It started innocuously enough; lightly regarded televised opener of a “Top Rank Boxing on ESPN” tripleheader, live from the Chesapeake Energy Arena in Oklahoma City, OK. But by the end of the telecast the only fight that mattered the evening of Saturday, June 30th was Alex Saucedo’s bloody war with Lenny Zappavigna.
For what it’s worth, undefeated WBO supermiddleweight champion, Gilberto Ramirez, successfully defended his title against Roamer Alexis Angulo in the main event. Ramirez is the first man of Mexican descent to win a world title at 168 pounds. In the co-main, Robson Conceicao, gold medalist at the 2016 Olympics (the first Brazilian boxer to ever do so), wiped his ass with the hapless Gavino Guaman. That said, two decent performances paled in comparison and was forced to take a back seat to the certified show stealer, Alex Saucedo (28-0, 18 KO’s) vs. Lenny Zappavigna (37-4, 27 KO’s).
Saucedo, from Oklahoma City, is the mandatory for the 140-pound WBO strap, held by the recently crowned Maurice Hooker. He’s also trained by Abel Sanchez, sparred a few rounds with 147-pound killer, Errol Spence, Jr., and lived to tell about it. Australia’s Lenny Z was brought in as a litmus test of sorts, having faced a name fighter or three, most notably former titlist, Sergey Lipinets. He’s also bolstered his status at Freddie Roach’s Wild Card Gym in California, as did Saucedo.
In hindsight, the phone booth sized ring foreshadowed the action to come. Saucedo boxes responsibly or attempts to do so at least; he leads with a left jab, which he throws at varying speeds and can easily turn into left hooks and uppercuts to the head/body. The problem is, Saucedo’s very heavy on his front foot, which leads to him remaining in punching position longer than preferred, susceptible to return fire. Zappavigna was able to exploit this early, making his presence known with jabs, body-shots and sneaky counters. Saucedo did a tad more work with his lefty stick, hooks and uppercuts, leaving Lenny Z bleeding from the right eye after round 2.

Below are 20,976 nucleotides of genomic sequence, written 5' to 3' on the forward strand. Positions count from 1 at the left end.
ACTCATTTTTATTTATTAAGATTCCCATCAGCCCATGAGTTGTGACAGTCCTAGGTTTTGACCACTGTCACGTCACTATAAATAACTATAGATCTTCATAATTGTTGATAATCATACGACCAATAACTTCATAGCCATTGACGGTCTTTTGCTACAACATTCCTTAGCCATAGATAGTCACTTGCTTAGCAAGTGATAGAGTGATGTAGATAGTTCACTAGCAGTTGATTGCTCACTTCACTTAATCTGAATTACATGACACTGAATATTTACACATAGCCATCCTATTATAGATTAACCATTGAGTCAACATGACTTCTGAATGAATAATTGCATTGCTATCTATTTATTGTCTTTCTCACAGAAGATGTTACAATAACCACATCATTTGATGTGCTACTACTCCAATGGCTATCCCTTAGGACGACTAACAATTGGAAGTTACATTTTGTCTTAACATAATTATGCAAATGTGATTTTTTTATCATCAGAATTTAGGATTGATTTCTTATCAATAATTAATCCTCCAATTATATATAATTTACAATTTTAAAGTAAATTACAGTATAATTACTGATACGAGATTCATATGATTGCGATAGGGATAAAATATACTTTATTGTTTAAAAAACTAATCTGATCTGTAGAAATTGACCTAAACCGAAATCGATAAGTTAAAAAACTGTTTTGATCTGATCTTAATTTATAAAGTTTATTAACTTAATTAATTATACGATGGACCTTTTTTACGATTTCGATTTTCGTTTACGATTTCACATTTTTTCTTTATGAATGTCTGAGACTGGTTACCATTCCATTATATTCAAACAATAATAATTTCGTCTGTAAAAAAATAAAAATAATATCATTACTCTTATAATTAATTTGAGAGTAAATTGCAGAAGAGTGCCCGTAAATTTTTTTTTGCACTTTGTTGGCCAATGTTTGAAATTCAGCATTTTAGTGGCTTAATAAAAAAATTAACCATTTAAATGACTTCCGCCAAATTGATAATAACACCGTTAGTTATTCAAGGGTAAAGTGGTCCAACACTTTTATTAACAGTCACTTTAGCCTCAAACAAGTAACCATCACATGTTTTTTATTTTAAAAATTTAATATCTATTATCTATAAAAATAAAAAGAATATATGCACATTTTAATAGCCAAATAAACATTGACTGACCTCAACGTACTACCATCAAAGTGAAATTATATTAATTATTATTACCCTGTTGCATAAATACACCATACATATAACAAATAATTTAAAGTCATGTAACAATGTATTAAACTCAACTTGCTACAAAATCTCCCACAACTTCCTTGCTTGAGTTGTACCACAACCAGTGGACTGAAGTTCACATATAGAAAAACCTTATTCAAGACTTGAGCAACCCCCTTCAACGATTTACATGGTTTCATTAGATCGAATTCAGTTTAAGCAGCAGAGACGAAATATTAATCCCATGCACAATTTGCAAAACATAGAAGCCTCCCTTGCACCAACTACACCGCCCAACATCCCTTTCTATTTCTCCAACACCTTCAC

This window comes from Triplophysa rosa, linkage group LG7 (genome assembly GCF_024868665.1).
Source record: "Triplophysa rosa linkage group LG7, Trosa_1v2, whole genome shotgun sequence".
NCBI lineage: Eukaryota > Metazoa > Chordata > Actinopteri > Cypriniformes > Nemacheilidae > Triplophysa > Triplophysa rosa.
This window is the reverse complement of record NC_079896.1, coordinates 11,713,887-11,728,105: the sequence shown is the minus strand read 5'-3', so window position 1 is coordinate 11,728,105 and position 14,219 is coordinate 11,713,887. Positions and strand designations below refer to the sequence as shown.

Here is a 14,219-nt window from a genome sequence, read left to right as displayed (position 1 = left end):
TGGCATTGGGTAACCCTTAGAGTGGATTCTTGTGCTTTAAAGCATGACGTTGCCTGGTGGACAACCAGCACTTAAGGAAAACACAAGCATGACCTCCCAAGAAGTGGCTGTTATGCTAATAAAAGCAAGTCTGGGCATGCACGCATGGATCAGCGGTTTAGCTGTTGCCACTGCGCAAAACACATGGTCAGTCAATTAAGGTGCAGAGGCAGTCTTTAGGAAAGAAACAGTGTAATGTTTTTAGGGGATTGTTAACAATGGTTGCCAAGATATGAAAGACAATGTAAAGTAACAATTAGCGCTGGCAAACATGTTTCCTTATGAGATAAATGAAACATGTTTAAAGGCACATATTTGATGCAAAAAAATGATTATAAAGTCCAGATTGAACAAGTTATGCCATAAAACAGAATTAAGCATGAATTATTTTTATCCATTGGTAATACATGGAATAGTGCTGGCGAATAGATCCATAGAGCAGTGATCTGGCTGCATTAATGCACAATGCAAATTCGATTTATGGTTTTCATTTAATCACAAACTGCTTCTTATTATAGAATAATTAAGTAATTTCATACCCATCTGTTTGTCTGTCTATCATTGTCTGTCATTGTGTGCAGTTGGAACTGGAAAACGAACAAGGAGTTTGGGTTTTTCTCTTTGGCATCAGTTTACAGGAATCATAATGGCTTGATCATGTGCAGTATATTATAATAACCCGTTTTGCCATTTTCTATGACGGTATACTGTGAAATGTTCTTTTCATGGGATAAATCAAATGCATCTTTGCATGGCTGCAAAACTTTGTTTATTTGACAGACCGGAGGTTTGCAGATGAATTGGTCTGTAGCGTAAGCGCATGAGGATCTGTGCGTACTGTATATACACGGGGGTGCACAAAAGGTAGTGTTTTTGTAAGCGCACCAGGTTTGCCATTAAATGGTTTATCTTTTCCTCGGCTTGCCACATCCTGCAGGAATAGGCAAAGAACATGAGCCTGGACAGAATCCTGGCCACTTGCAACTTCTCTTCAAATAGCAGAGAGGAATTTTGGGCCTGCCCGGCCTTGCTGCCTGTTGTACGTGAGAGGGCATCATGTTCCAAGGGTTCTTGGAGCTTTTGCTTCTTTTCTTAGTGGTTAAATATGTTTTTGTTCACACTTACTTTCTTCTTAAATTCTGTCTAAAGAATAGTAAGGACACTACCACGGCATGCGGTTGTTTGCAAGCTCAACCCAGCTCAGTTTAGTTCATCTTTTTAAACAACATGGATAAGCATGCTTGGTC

Just as Zappavigna appeared to stun his foe, Saucedo dropped him with a looping counter right in the middle of his grill. Lenny Z was visibly hurt, yet up by the count of 8 and quickly back to competing on even terms. By the end of the 3rd, Z was connecting with hooks from either hand and hard lead rights. He worked in chopping right crosses and uppercuts in the 4th, when a pair of winging hooks staggered Saucedo badly. A follow-up flurry snapped Saucedo’s head front, back and side to side, and a big left hook made his knees dip. On very unsteady legs, eating head shots, Saucedo now had blood pouring from his own right eye; droplets even wound up on the lens of the camera, a fitting touch to the television broadcast.
Saucedo seized control in the 5th and began peppering Zappavigna with hard 1-2’s, damaging Lenny Z’s facial features even further. Smartly, Saucedo kept his right glove up to block incoming left hooks, and clinched/pivoted his way from harm. Before long, Zappavigna’s face deteriorated into a crimson mask, cuts over the right and under his left eye, bruising under his right and the left completely swollen shut. Unable to penetrate Saucedo’s jab and defense, Zappavigna’s corner smartly halted the bloodbath in the middle of the 7th.
Roughly half way thru, there’s been some entertaining scraps in 2018; Jarrett Hurd-Erislandy Lara, Deonty Wilder-Luis Ortiz and Adrien Broner-Jessie Vargas to name a few. Saucedo-Zappavigna easily surpasses those affairs and sits alone at the top of the “Fight of the Year” list, until proven otherwise. Blood, guts, heart, knockdowns, abrupt shifts in momentum, it had it all.